While Oracle may not agree, Google Executive Chairman and former CEO Eric Schmidt said in court Tuesday that they did not need anyone’s permission to use Java in Android. This was part of testimony being taken now in the trial between Oracle and Google.
The question of whether Google needed permission to use Java from Sun and now Oracle has come under deep scrutiny. Emails between Google Vice President and head of Android Andy Rubin have suggested that the engineers from the Android team new all along that they would need to license Java.
More after the break
“The team looked to try to figure out what the best JVM solutions were,” said Schmidt in testimony Tuesday. Oracle’s attorney implied that Google was shopping around for JVM (Java Virtual Machine) solutions because they didn’t want to pay Oracle to license Java outright.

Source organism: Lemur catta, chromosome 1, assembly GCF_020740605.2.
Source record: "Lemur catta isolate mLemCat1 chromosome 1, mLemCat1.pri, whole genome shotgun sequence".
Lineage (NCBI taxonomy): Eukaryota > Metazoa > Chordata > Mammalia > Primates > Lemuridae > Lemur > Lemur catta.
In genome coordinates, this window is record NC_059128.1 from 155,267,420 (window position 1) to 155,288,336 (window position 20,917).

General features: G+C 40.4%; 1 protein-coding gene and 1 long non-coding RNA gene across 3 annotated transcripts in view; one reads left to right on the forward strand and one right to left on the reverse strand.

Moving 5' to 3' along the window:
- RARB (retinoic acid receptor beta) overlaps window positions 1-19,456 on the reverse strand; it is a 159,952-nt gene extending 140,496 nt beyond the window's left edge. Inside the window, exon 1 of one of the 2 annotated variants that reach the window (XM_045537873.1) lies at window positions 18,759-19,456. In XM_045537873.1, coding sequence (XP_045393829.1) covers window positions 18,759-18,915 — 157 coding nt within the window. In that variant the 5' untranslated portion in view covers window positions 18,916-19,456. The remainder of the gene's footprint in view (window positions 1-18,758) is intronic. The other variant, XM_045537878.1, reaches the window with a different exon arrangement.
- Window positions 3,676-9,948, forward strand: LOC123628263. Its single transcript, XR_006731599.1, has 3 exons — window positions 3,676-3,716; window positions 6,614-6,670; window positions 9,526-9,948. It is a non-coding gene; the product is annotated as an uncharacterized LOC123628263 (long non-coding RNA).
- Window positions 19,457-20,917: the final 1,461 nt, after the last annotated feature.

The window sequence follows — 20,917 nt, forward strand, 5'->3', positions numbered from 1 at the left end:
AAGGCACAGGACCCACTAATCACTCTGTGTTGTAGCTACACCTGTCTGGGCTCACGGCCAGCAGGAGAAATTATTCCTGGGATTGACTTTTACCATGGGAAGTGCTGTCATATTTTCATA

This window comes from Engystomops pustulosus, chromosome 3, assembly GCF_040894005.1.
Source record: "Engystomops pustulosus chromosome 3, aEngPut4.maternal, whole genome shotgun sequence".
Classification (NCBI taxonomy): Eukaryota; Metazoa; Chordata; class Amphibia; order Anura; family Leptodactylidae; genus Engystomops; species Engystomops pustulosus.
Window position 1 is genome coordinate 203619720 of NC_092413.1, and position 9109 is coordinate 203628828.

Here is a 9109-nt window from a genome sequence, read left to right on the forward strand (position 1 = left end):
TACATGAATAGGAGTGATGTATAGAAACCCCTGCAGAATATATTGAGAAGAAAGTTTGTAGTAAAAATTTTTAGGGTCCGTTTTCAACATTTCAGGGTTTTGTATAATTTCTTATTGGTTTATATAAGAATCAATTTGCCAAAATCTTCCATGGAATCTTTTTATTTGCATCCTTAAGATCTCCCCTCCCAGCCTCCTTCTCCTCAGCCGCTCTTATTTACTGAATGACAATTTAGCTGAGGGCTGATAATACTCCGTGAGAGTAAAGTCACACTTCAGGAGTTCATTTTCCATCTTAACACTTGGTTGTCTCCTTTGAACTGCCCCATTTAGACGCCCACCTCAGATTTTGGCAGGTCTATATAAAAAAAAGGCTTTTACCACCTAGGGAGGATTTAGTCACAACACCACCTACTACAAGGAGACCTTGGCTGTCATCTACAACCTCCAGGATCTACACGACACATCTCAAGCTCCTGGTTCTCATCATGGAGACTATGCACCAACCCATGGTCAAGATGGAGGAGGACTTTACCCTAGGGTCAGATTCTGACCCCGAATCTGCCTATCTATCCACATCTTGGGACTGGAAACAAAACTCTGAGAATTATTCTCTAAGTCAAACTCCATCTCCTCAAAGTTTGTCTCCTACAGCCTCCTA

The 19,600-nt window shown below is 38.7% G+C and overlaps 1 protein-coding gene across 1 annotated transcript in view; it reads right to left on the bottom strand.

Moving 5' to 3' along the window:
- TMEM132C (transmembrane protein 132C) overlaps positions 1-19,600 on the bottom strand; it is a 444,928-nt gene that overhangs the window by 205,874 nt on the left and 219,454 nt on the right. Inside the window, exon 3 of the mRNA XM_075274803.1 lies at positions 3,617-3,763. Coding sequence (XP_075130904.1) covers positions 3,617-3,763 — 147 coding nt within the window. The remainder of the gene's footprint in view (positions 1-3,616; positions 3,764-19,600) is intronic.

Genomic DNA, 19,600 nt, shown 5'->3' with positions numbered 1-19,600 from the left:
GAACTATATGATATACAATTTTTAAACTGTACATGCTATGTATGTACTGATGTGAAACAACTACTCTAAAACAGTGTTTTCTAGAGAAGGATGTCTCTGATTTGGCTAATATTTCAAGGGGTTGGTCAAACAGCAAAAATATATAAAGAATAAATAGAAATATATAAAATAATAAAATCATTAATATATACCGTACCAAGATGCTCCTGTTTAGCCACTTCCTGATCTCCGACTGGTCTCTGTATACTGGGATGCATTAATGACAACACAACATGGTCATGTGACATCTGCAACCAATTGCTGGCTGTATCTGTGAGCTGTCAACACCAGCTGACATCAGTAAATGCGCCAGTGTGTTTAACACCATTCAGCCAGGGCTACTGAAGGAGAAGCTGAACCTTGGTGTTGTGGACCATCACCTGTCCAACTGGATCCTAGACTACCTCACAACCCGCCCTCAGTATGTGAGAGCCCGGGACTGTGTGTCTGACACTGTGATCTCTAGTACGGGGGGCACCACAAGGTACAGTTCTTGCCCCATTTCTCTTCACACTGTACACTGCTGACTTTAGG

“I was aware at the time that we were thinking about what to do,” said Schmidt. Oracle’s attorney asked whether Schmidt thought at that time that Google was required to take a license from Sun. “Given the way Sun’s licensing model works, that is not actually correct,” he responded.
“I believe… you need to have a license to use their [Java] logo,” Schmidt said during Google’s questioning to clarify what that part of the presentation meant.
Schmidt’s claims contradict Andy Rubin’s testimony. Rubin had said that while Android was being developed back in 2003, he was under the impression that key Java APIs were protected by copyright and Google would need to make Java for Android work.
Source: Venture Beat